The Spanish Sparrow was relocated in the hedge by the village hall. I walked round to join the crowd in the car park, and had decent views again. We decided however, that we would leave now, while it was still showing, so as to be ahead of the pack at the JUNCO site. (We just knew everyone would be doing the same circuit as us, and the JUNCO was the logical next stop).
ABOVE - the crowd in the car park
And so with our first tick of the year safely tucked in our belts, we headed off into the New Forest, and to Hawkhill Inclosure. We had received no news on the JUNCO yet, but when we arrived we could see quite a healthy gathering in the clearing just beyond the car park. As we walked over, some of the crowd were suddenly moving, and some were running. As soon as we were in place, the Dark-eyed Junco came into view and we all enjoyed our 2nd British Dark-eyed Junco. It was to be a very enjoyable session, we some cracking views as the Junco kept appearing and disappearing, flitting around the area, loosely associating itself with a small Reed Bunting flock. We also had three Crossbill drop in, one a cracking red male.
ABOVE - The 1st winter male Dark-eyed Junco in the New Forest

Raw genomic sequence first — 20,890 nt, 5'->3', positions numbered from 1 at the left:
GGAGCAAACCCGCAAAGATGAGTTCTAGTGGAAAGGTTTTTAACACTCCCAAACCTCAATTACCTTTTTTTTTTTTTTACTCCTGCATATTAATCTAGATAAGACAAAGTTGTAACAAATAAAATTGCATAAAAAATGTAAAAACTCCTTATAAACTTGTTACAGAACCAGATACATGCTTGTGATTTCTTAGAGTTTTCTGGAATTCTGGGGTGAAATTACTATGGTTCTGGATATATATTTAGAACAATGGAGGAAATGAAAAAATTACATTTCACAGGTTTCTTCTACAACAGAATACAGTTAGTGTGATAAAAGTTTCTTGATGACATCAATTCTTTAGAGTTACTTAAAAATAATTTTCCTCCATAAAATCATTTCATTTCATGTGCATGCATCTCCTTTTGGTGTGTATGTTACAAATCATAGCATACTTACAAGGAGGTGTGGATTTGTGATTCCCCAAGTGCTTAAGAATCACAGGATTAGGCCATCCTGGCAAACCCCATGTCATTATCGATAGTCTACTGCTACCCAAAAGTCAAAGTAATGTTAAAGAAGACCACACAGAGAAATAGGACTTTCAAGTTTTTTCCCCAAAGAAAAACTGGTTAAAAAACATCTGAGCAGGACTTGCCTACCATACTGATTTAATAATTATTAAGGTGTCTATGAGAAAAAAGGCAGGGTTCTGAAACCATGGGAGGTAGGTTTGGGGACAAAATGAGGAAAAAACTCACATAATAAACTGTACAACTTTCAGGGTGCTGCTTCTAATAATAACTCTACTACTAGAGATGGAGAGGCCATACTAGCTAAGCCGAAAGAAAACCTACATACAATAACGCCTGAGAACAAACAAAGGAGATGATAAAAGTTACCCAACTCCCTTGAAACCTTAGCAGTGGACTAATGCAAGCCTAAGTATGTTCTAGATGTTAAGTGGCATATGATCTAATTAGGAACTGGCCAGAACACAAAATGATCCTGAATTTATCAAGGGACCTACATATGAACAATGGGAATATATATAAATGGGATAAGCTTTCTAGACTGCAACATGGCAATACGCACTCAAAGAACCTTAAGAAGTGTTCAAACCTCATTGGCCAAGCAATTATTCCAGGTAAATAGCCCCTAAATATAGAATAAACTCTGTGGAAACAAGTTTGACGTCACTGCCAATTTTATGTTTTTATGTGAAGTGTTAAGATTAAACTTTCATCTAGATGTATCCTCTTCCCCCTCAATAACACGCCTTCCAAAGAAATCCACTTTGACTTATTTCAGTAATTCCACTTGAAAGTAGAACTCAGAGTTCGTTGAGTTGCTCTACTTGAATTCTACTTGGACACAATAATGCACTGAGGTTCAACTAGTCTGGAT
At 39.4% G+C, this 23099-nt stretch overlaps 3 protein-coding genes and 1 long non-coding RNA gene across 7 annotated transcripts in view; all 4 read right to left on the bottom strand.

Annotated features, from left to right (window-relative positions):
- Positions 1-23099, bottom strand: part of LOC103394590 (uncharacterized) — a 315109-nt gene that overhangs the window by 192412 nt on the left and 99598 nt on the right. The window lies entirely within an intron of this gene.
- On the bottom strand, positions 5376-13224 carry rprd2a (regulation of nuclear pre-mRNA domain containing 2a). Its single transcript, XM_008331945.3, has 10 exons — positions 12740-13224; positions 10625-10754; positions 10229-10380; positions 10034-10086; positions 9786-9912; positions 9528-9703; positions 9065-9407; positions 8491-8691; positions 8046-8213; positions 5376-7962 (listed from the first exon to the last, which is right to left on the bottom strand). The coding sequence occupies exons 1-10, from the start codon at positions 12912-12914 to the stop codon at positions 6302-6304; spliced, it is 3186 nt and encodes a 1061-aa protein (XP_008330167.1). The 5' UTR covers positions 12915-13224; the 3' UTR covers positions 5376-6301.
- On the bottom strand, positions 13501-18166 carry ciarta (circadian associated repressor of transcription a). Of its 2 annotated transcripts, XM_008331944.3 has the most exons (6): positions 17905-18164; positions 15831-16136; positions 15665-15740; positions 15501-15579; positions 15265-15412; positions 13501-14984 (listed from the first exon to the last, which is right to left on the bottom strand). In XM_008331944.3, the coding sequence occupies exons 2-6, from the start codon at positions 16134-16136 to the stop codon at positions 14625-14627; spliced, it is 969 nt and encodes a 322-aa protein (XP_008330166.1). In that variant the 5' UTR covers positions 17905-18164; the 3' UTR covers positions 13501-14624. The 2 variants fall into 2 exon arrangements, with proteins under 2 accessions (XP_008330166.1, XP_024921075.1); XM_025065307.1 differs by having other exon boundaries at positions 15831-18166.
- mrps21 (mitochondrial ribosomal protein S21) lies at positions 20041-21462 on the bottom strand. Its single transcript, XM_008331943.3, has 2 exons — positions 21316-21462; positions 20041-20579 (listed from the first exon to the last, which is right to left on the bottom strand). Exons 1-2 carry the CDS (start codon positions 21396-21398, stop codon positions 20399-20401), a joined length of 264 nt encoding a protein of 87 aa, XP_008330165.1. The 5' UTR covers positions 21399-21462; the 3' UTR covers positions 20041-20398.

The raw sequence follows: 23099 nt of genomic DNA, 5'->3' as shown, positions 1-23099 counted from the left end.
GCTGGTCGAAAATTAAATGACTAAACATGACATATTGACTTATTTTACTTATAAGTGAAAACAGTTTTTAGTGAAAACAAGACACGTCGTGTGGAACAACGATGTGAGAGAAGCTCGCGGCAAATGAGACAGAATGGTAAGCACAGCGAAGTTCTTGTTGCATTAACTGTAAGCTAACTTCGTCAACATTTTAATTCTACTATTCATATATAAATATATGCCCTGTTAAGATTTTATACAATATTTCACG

ABOVE - A New Forest Pony
Next stop was at Blashford Lakes for the FERRUGINOUS DUCK. We had a bit of a nightmare finding this place (mainly due to the appalling internet coverage in the area, I just couldn't get my phone to work to find out where we were). Eventually after asking two people, the second one a birder, we found the reserve. The car park was full, and the place was heaving. We found the hide, only to find it full, but we just about managed to perch at the back. We had only just started to scan and settle in when a warden came in a kindly requested that if at all possible, could we please vacate the hide (if we wanted to) as a party of children were coming in. We duly obliged.
ABOVE - This was as good as it got with the Ferruginous Duck I'm afraid.
ABOVE - Loads of birdwatchers on site, no doubt attracted by the 450 different types of feeders dotted all over the reserve.
We could have stayed longer to be honest at Blashford, but we decided to head over to Warblington for the CATTLE EGRET that had already been reported during the morning. It was a 45 minute drive across Hampshire, and on arrival things looked promising with six Little Egrets feeding in a field, but we just couldn't turn any into a CATTLE. We met some locals who assured us it was a creature of habit, and she promised that it would return to the cattle field as it was high tide soon. We had a little walk around the area while we were waiting, seeing 500+ Dark-bellied Brents plus Red-breasted Merganser, Wigeon, Shelduck, Teal on the sea. There was also a pair of Gadwall (can't recall seeing one on the sea before). We hung around until 15-00hrs and then we decided to head for home. It had been another cracking day, and the CATTLE EGRET was the only blip. At 15-45hrs, as we were hurtling up the A34, we received news that it had indeed returned.
ABOVE - A pair of Gadwall sat on the sea
ABOVE - Brent Geese feeding at Warblington